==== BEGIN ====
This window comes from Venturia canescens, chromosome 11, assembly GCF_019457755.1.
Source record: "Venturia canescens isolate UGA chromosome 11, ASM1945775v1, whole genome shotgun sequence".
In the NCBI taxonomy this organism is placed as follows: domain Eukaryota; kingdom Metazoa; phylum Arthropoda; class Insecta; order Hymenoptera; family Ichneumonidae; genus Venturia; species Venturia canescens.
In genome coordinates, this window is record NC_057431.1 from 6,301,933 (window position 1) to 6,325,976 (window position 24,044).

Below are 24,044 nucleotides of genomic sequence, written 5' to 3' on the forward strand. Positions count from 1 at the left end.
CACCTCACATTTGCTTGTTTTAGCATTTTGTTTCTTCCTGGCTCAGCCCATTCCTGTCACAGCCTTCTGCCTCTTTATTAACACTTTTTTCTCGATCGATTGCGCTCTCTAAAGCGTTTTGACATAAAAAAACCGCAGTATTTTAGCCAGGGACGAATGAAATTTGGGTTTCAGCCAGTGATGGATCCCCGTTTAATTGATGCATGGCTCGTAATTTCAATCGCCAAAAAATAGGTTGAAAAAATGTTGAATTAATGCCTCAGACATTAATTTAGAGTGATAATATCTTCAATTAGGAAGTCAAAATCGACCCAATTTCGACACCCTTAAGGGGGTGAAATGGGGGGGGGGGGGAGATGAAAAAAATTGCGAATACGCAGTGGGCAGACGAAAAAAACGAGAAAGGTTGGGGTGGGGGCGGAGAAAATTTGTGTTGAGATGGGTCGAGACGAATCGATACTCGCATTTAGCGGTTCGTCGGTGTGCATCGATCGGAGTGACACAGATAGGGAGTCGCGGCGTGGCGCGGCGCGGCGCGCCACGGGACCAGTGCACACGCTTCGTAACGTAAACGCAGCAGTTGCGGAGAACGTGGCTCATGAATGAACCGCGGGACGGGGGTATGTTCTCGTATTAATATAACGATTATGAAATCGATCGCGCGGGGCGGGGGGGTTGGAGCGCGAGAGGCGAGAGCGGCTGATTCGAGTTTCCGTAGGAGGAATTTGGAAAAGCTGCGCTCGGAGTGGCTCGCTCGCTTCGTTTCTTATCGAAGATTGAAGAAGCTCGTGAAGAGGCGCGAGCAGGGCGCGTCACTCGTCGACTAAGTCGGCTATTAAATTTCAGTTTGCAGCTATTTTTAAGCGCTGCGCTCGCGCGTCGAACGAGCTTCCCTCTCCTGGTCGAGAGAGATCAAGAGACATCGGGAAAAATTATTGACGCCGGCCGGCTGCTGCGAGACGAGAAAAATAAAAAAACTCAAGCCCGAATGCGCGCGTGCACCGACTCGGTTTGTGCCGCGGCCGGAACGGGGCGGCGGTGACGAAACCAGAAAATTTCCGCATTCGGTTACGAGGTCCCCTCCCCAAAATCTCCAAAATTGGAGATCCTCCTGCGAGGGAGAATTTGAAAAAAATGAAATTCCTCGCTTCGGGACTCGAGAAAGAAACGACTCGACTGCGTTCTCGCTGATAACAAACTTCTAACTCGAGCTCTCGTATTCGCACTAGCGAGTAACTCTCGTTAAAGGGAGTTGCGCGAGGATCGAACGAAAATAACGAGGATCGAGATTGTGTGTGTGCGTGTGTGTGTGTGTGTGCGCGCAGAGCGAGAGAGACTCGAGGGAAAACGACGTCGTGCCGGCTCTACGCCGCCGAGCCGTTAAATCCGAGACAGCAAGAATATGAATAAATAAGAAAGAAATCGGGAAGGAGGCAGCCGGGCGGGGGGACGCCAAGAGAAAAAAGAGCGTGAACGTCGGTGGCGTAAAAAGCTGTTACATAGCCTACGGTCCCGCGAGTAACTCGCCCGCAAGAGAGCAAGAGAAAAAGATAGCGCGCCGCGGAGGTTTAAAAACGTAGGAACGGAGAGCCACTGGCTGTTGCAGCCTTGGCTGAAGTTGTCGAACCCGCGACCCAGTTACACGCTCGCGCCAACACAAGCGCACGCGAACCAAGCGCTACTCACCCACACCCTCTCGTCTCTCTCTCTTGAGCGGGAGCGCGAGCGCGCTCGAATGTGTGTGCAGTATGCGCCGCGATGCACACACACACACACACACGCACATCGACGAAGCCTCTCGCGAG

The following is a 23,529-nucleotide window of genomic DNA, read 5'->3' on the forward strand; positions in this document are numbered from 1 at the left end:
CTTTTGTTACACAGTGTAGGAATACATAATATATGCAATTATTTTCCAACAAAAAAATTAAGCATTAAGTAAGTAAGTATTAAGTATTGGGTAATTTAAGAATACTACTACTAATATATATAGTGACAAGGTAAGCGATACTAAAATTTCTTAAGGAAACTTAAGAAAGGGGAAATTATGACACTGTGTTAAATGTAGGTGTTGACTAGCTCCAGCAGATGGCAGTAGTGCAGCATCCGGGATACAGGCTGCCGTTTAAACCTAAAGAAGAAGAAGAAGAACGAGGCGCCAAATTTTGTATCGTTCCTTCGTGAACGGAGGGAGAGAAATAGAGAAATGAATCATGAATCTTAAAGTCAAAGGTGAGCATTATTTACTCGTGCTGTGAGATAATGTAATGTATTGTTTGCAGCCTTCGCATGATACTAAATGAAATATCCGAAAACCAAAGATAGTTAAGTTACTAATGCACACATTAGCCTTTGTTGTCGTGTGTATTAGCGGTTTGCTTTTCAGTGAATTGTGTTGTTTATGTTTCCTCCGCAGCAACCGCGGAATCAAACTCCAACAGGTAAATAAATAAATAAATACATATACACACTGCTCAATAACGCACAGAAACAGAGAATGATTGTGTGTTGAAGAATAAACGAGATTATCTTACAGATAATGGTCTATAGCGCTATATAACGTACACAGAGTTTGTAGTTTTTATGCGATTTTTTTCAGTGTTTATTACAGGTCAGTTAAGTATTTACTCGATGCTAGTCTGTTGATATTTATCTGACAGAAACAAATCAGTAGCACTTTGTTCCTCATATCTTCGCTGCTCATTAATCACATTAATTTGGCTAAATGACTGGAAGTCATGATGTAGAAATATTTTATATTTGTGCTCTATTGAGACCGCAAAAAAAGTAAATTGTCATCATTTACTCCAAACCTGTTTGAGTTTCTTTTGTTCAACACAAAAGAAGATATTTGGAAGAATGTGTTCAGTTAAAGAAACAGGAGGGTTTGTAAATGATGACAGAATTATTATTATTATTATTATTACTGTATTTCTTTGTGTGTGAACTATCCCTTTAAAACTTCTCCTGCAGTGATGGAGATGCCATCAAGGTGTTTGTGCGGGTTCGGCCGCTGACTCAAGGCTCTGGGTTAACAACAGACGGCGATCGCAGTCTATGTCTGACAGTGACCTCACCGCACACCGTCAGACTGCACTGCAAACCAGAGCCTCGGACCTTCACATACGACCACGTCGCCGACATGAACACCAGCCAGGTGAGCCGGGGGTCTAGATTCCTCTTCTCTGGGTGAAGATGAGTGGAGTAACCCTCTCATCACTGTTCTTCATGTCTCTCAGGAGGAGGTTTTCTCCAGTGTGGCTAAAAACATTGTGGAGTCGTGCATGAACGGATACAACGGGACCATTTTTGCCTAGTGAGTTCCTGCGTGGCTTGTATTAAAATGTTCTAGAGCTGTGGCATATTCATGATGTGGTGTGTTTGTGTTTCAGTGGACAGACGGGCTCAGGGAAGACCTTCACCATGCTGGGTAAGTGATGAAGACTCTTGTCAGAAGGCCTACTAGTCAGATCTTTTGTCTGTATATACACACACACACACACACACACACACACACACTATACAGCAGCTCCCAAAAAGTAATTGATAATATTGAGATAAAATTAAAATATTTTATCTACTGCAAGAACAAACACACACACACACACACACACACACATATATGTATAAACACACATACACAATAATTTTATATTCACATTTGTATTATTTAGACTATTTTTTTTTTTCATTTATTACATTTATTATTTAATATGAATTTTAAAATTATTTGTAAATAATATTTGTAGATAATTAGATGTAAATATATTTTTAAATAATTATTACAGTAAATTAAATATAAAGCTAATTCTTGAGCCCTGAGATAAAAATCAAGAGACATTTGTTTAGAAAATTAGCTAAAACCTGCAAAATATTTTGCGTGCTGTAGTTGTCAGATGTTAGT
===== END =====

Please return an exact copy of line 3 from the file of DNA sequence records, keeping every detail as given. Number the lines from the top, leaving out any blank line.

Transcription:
In the NCBI taxonomy this organism is placed as follows: domain Eukaryota; kingdom Metazoa; phylum Arthropoda; class Insecta; order Hymenoptera; family Ichneumonidae; genus Venturia; species Venturia canescens.